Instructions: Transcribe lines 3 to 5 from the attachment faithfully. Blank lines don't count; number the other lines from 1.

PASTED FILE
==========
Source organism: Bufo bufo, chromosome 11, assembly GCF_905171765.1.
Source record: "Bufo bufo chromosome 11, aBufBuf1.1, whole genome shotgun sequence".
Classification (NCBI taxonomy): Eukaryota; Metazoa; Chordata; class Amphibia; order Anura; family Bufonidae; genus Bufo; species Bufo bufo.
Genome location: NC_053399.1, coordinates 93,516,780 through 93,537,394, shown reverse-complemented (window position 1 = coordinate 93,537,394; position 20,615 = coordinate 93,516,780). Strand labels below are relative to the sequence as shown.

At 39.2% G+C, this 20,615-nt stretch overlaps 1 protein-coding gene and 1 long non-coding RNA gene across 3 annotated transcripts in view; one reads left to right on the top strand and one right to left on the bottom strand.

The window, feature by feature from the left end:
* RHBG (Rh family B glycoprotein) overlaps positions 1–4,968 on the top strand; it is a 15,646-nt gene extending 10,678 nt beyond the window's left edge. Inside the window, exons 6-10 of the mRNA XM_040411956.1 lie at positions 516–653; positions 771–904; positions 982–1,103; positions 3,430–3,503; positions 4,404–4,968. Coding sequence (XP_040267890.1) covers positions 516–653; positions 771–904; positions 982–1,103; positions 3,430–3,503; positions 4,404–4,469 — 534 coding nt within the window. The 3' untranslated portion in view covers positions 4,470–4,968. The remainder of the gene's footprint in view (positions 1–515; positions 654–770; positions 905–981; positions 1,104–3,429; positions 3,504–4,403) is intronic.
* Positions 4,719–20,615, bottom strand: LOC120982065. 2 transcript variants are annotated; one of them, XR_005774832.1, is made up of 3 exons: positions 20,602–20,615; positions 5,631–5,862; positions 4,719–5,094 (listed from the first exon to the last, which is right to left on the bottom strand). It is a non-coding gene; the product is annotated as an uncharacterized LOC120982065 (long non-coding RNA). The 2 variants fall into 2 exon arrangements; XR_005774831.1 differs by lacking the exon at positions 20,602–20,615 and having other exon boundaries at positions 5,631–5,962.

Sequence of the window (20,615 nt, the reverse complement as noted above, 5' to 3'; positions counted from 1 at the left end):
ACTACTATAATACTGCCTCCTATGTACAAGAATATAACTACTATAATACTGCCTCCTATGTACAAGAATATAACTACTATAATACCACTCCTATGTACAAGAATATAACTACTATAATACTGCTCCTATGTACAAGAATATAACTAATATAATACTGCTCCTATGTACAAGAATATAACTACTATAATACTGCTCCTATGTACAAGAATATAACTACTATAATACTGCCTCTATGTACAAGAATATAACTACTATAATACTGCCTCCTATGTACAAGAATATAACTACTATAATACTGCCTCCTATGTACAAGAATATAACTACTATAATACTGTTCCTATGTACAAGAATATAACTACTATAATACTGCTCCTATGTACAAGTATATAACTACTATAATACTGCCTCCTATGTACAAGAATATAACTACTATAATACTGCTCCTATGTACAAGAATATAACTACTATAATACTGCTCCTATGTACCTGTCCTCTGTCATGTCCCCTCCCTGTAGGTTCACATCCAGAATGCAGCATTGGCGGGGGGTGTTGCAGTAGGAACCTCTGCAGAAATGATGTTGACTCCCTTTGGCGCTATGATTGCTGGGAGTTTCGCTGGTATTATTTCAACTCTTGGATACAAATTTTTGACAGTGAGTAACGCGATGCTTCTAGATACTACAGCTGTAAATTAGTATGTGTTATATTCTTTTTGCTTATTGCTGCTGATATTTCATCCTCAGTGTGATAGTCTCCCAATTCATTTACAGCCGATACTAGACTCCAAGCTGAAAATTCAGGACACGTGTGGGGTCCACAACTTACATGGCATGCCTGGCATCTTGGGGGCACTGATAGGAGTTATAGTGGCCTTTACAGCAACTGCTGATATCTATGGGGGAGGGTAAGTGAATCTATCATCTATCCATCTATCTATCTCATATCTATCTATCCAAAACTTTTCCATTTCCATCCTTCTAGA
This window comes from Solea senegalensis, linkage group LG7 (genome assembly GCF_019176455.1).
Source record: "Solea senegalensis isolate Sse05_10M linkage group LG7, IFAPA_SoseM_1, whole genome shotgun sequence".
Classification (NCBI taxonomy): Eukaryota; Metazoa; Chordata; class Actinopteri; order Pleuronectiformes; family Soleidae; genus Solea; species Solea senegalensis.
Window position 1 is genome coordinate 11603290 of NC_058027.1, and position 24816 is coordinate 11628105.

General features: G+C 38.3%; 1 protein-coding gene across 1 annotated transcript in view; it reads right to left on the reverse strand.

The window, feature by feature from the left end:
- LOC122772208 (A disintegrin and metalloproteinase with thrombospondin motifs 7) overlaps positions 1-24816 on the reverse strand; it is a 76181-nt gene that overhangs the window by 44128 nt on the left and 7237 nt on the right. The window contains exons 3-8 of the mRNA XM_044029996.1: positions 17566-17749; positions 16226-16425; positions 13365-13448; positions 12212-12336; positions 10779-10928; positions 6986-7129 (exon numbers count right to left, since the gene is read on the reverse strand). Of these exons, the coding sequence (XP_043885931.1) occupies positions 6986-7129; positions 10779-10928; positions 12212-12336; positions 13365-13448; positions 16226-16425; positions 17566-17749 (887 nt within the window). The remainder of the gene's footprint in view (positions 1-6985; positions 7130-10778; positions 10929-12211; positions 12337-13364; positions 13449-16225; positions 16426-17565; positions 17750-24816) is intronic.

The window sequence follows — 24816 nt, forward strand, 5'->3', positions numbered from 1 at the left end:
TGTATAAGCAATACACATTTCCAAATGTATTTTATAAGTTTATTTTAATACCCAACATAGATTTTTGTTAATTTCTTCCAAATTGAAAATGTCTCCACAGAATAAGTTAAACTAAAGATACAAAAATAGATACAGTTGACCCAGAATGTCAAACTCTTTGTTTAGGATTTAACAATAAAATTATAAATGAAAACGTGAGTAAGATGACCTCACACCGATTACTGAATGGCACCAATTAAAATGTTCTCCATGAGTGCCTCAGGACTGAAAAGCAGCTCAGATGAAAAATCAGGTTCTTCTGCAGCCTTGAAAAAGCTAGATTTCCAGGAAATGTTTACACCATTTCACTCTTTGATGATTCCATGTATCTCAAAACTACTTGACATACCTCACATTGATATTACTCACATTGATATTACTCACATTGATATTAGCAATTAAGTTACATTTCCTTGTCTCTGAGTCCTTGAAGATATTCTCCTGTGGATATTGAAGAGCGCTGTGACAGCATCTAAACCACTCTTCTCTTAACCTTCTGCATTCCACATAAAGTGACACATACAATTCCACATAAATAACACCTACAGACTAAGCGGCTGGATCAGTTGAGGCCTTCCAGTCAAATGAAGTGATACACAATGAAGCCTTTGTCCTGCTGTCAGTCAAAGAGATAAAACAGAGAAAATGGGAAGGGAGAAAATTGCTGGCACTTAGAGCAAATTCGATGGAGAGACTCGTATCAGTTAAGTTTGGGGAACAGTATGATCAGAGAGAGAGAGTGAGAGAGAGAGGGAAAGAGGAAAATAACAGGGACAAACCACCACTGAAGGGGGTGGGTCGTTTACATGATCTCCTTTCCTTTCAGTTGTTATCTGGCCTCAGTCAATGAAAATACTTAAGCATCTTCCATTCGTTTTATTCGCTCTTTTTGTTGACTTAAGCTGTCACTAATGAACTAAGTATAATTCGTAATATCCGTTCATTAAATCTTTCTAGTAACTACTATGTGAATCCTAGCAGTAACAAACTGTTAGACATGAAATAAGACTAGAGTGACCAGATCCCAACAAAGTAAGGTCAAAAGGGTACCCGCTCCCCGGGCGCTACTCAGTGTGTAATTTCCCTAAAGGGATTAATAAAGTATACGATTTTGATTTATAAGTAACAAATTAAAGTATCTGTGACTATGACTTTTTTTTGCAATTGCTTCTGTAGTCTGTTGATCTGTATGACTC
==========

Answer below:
Classification (NCBI taxonomy): Eukaryota; Metazoa; Chordata; class Amphibia; order Anura; family Bufonidae; genus Bufo; species Bufo bufo.
Genome location: NC_053399.1, coordinates 93,516,780 through 93,537,394, shown reverse-complemented (window position 1 = coordinate 93,537,394; position 20,615 = coordinate 93,516,780). Strand labels below are relative to the sequence as shown.

At 39.2% G+C, this 20,615-nt stretch overlaps 1 protein-coding gene and 1 long non-coding RNA gene across 3 annotated transcripts in view; one reads left to right on the top strand and one right to left on the bottom strand.